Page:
Hard times as the value of Australia's top brands slumps

SOME of Australia's biggest retail names took a hammering last year with Harvey Norman, Kmart, Myer and David Jones shedding millions of dollars from the value of their brands, a study has found.

The strong Australian dollar, competition from overseas online retailers and cautious consumers combined to take their toll, Brand Finance Australia found in its annual study into the value of household brand names.

David Jones and Harvey Norman suffered the largest falls in 2011 - shedding 20 per cent, or roughly $100 million each - from their brands, while Bunnings and Target rose up the ranks, benefiting from strong customer loyalty and keen pricing.

Qantas dropped below the $1 billion mark for the first time - a significant milestone for an Australian icon which strained the loyalty of its customers following its decision to ground its planes last year.

Brand Finance Australia's managing director, Tim Heberden, said: ''If one is looking for good news then this year's drop of $108 million [for Qantas] represents a reduced rate of decline.''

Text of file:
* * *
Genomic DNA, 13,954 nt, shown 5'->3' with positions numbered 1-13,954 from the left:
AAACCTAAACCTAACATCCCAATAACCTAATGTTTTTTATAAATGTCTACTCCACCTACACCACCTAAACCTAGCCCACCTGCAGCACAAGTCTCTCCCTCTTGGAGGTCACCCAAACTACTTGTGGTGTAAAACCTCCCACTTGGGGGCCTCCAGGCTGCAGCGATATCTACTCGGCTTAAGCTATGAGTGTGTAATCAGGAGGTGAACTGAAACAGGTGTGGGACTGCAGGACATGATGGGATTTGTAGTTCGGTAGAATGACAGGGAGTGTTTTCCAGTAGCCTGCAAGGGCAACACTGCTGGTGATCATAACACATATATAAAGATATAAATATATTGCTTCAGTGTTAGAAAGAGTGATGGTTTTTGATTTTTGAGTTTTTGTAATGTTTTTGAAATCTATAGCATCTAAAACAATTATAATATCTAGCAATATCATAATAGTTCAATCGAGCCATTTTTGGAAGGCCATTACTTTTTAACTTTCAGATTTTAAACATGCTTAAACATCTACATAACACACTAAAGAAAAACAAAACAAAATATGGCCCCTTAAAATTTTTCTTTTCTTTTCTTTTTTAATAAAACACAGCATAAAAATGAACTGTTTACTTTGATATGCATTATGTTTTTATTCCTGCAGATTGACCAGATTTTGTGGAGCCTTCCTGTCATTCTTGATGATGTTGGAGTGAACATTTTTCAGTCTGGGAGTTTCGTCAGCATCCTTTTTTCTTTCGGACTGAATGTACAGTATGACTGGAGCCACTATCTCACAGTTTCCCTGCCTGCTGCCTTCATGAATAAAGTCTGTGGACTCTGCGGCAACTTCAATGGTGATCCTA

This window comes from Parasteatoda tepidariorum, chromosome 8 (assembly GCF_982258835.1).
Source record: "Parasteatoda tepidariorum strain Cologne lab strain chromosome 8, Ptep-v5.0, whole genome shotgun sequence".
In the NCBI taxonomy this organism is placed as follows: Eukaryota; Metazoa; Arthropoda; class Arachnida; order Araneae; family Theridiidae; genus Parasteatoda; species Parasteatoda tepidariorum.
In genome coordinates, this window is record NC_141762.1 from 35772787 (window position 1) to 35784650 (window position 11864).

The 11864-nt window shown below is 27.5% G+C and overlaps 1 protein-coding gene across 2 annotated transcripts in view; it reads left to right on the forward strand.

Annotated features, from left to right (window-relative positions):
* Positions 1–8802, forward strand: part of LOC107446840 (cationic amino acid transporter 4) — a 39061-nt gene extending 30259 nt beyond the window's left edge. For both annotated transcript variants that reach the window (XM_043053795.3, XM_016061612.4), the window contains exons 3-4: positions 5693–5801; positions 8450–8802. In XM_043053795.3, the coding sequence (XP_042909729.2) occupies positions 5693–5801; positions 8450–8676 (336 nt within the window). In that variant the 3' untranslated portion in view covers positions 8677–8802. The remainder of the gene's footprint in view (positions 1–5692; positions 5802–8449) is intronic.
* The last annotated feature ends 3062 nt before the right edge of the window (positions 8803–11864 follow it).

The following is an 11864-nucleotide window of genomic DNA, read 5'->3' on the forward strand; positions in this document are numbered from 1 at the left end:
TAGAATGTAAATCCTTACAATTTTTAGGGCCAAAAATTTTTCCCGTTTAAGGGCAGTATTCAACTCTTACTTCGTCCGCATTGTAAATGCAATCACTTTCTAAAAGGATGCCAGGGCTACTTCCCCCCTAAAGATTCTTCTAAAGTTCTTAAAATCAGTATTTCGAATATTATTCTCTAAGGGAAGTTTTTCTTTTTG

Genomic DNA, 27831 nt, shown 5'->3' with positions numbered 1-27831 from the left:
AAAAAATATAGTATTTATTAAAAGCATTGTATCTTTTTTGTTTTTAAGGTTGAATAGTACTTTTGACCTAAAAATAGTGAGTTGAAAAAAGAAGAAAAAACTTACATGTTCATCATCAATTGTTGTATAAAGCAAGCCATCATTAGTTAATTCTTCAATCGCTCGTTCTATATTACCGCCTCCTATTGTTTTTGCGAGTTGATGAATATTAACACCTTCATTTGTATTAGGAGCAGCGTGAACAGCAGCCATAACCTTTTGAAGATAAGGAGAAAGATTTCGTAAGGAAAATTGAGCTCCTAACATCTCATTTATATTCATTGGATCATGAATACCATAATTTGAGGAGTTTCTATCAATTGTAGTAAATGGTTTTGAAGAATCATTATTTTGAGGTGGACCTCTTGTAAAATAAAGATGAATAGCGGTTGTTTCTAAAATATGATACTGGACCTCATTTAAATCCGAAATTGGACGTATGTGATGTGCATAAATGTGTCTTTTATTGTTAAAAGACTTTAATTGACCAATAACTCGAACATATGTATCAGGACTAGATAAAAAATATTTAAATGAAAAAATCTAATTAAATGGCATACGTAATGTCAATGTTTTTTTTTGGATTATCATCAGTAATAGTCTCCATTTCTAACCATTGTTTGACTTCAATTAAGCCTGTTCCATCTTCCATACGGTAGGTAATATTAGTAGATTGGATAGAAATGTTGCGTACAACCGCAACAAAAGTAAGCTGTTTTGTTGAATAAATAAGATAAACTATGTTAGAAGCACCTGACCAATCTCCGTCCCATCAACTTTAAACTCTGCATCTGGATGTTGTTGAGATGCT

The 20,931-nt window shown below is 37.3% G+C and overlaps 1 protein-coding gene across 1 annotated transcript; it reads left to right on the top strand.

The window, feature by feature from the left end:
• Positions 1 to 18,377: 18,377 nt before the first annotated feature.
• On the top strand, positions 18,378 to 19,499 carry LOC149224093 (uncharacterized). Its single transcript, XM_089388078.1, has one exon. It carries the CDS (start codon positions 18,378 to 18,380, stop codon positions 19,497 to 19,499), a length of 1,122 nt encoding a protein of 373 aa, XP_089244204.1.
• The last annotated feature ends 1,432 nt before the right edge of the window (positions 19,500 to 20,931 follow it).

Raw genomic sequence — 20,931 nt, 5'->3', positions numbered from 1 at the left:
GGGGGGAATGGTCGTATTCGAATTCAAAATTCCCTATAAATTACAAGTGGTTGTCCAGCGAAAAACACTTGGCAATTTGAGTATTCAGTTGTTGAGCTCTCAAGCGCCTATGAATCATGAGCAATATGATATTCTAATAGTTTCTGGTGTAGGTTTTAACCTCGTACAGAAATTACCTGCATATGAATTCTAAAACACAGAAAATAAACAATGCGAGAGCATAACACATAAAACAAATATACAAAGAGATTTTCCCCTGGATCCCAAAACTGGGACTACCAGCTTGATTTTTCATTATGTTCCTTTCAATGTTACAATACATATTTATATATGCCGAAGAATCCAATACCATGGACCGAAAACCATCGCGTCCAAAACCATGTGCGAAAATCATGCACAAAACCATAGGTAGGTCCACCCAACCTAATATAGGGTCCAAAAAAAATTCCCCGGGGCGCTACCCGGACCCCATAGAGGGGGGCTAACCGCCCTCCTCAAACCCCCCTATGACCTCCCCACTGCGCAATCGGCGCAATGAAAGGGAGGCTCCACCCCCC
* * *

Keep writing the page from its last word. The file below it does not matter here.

Woolworths remained in the top spot for the second year running, despite losing half a billion dollars from the value of its brand - more than any other company - due to the fact that its sales are slowing down. Meanwhile, the brand value of Coles rose by a similar increment to come in at number three overall.

Brand Finance calculates a brand's value by looking at a company's market share, profitability, reputation and emotional connection with consumers and then figures out what that company would pay to licence the brand if it was owned by a third party. Overall the top 30 Australian brands held their value at $50 billion.

Woolworths' brand, for example, represents a little over a quarter of the company's market capitalisation, or total value.

While the figures may seem large, they are dwarfed by comparison to large international brands such as Apple, which is regarded by any measure as the world's most valuable brand. Brand Finance valued the technology company's brand at $US71 billion ($71.5 billion), which is nearly 1½ times the combined value of the top 30 Australian brands.

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